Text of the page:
Obviously there is a lot of controversy surrounding his second wife Michelle Downes, and we do touch upon that. But the other thing is, as filmmakers we have to be aware that Peter always denied it, and Bev [Brock] has always denied it. At the same time, Michelle has always made those accusations.

We hope that we’ve represented Michelle in a way where her voice is being heard. And we also hope we’ve represented Peter and Bev in a way where their voice is being heard. He wasn’t charged with one of the controversial issues that was raised. We do touch upon it on the show, but we also don’t accuse anyone, and we also don’t judge anyone.

The other thing is the controversy surrounding the last few years of his life, and we do show the last six months too. But a lot of the people I’ve spoken to who knew Peter say he was quite happy at the end of his life. So we do show that he was happy with Julie in the end.

I hope that the family do get to see this, and do realise that we’re trying to share the man that they loved with a whole new group of people. We’re not trying at all to sensationalise, in any way, his story. And we’re not trying at all to judge him or judge any of them in a way that they’re not proud of.

As I touched on, this isn’t just for motorsport fans. We want the wives, girlfriends, cousins, mums and dads of motorsport fans to watch this. And then we might inspire a young kid to take up motorsport – because as you’d know, motorsport struggles to get on the back page of the newspaper here apart from a few days of the year. We really want to share what an incredible man Peter was, because he conquered the world.

It’s an amazing story about an incredible man who backed his passion no matter what. That’s what is fascinating, for me. This was a guy that went up against GM. That’s unbelievable. And he raced amazing cars.

I was fortunate enough to go to Bathurst for the first time. I’ve been watching it on TV since I was a kid, but it was incredible. To get to go there and meet some of his friends, it was moving. I’m very passionate about this story, and I believe in trying to share his story.

Even though I never met him, I feel like I love him. It’s a very important story to tell, and I feel it’s the right time to tell it. I hope that the family and some of the people who knew him can look beyond the small things, and see in the greater picture that we’re trying to do the right thing. We’re trying to keep his name alive.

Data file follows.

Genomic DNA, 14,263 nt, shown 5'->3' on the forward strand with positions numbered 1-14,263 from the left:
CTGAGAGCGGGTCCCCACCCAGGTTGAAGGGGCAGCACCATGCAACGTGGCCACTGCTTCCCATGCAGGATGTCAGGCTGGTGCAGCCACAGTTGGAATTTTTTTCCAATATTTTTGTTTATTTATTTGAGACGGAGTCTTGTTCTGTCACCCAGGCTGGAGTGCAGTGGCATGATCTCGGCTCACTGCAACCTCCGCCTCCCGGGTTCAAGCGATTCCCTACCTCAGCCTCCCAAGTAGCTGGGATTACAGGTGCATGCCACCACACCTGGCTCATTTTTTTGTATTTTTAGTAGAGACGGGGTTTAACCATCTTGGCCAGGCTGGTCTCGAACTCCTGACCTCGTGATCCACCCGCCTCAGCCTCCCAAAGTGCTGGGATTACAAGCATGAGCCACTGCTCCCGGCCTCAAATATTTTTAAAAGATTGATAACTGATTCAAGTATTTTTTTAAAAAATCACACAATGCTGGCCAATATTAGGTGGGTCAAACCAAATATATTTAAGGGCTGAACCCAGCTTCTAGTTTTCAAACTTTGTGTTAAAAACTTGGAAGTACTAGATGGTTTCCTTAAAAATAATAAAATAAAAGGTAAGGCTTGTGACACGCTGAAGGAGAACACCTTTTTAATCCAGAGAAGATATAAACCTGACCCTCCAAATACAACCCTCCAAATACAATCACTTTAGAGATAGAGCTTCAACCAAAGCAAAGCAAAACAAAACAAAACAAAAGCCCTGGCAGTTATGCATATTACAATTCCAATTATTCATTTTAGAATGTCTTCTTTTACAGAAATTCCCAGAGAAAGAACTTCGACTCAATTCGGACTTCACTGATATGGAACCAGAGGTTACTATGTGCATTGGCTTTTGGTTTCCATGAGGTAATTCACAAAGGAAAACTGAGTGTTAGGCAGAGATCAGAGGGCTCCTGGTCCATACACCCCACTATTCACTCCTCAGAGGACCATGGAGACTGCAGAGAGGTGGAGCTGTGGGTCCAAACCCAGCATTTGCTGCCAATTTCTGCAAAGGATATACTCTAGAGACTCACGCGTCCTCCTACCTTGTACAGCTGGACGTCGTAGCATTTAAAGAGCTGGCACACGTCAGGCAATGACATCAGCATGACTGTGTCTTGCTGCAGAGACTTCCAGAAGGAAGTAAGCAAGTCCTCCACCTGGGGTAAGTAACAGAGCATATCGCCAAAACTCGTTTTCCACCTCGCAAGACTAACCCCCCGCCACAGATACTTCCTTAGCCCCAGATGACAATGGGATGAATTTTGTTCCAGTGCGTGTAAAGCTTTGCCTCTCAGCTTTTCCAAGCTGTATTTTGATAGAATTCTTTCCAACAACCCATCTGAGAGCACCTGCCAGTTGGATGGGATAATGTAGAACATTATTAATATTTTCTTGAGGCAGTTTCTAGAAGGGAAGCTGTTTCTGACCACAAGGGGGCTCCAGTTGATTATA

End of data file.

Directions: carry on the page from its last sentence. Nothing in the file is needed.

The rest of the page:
Through the process of learning about Peter, did you reach out to other motor racing guys like Craig Lowndes, people that really knew the guy?

I got to know Peter Champion really well, and he knew him in the last 10 years of his life. I’ve met Craig, but it was at Bathurst so obviously he was pretty busy. I met him on the grid, actually.

I’d love an opportunity to sit down with some of those racing guys and watch it with them. I think that would be fascinating, to have a camera and we all sit down and watch it together. Maybe one day we can all crack a beer and celebrate Peter’s life.

I know it will be tough for some people to watch, and I know that Craig was very close to Peter. And obviously it will be tough for the family to watch. I but I hope they all get an opportunity to see this, and really see it for what it is.

Did you get to do much driving through it all?

I did, mate! Obviously everybody asks if we went to Bathurst, and we did. But the thing is that Bathurst doesn’t look anything like it did in the 1960s and ‘70s; not only the pits, but the entire track has changed with the barriers and all that.

So we did a bit of filming there, but we were also lucky enough to have a private racetrack in St Ives, which is an old police ground, where we could use the cars. And we also built the pits out of an old army marching ground in Cattai, where we could replicate the pits from the ‘60s and 70s, and then transition them into the ‘80s before they were completely redone.

Back in the early days, they often drove the cars to the track, so there was a chance for me to do some driving. I got to drive the Monaro from ’69 that he came third in, I also drove the rebuilt A30, two of the Toranas, I sat in the Daytona that they rebuilt, and the VK as well.

Every bloke who will watch this show, and reads your website, will think that they can drive a car fast. And I’ve done a lot of driving. But one thing I realised is that I’m not a scratch on any of those racing car drivers. They are athletes like no others.

That’s one thing I’m really glad I learnt. They are making life and death decisions in the blink of an eye, in a tenth of a second, in a metal cage going down the road at 250 km/h. It’s phenomenal what they can achieve.

So I would drive into the pits, do the pitstop, drive out of the pits – but then we get to see Brocky, on The Mountain, doing his magic and sliding that car around.